Results of the survey are available to module co-ordinators by the end of term (or just after). A comprehensive report will arrive by email. During the term, results are also shown and regularly updated on Dashboard. The survey questionnaire is based on the NSS survey questionnaire. The rationale for using this questionnaire is that not only will it support module evaluation but it will also prepare students on the NSS approach, as they are likely to be included in the NSS target population at some stage during their studies. The questionnaire should take no more than 5 minutes to complete. The target response rate for each module has been set at 80%.
As part of the University system for the approval of new programmes, students will be consulted to ascertain views on proposed new programmes and their structure. Schools should make arrangements to include a student member on the drafting team to ensure student involvement in the programme planning and design process. Gathering of student views may also involve discussions via focus groups or via the SSLG or on Moodle.
Student input also applies to significant amendments/additions to an existing programme (e.g. addition of an Honours level) where current students will be invited to meet with the approval panel to provide opinion on proposed developments and reflect on their student experience to date. Programme Approval panel love to meet with students and like to take the opportunity to ask you about your experience here at UWS and may ask a range of questions about feedback, assessment methods, personal tutoring, learning environment, resources and graduate attributes (I am UWS; Universal, Work-Ready and Successful).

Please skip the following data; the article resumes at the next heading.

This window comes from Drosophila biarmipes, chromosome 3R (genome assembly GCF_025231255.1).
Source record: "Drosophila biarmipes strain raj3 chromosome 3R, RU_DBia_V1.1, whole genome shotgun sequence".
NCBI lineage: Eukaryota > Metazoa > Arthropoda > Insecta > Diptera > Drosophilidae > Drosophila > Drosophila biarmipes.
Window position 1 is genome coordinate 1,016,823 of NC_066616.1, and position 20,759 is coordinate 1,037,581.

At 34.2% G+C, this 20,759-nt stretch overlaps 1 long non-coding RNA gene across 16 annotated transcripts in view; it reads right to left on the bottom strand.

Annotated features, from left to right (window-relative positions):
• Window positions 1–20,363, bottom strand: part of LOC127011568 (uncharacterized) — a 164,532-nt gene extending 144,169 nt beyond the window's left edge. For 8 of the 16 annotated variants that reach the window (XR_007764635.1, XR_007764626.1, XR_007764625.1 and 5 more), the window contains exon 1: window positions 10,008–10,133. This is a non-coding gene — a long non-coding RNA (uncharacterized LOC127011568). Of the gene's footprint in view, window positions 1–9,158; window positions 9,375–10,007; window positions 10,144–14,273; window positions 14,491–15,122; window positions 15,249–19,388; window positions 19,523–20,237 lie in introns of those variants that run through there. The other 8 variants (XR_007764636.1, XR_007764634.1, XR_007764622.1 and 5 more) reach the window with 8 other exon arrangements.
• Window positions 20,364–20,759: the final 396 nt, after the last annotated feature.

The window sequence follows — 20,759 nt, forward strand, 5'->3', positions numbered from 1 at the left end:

If you would like more information on programme approval activities or would be interested in attending an event please email firstname.lastname@example.org
UWS needs student to represent their views and often the easiest way to secure student input is through focus groups , whether it be at programme, subject, School or University level. The University is keen to know where changes can be made to improve the quality of its modules, students’ overall experience or to have the opportunity to engage with student on a specific issue or topic – we have recently run a series of focus groups on Enhancement Led Institutional Review (ELIR) and on student digital capabilities - focus groups are a great way to discover what you honestly think!.
There are a number of University Committees that deal with student issues such as the following:
Students are represented on these groups normally through sabbatical officers, the Vice President for Education also sits on the Academic Quality Committee which is responsible for ensuring the quality assurance and enhancement requirements of the Scottish Funding Council and Quality Assurance Agency are achieved. Student representative may also be interested in getting involved with short life working groups which are created to address a specific issue within a set timeframe – for example we recently set up a working group to review and make recommendation on the updated Student Partnership Agreement.
Staff-student Liaison Groups are the regular meetings where student reps talk directly to lecturers about student experience on their course! SSLGs are held regularly, so if you're a rep make sure that you know when SSLGs are held, and otherwise talk to your reps and make sure that they know what you're thinking!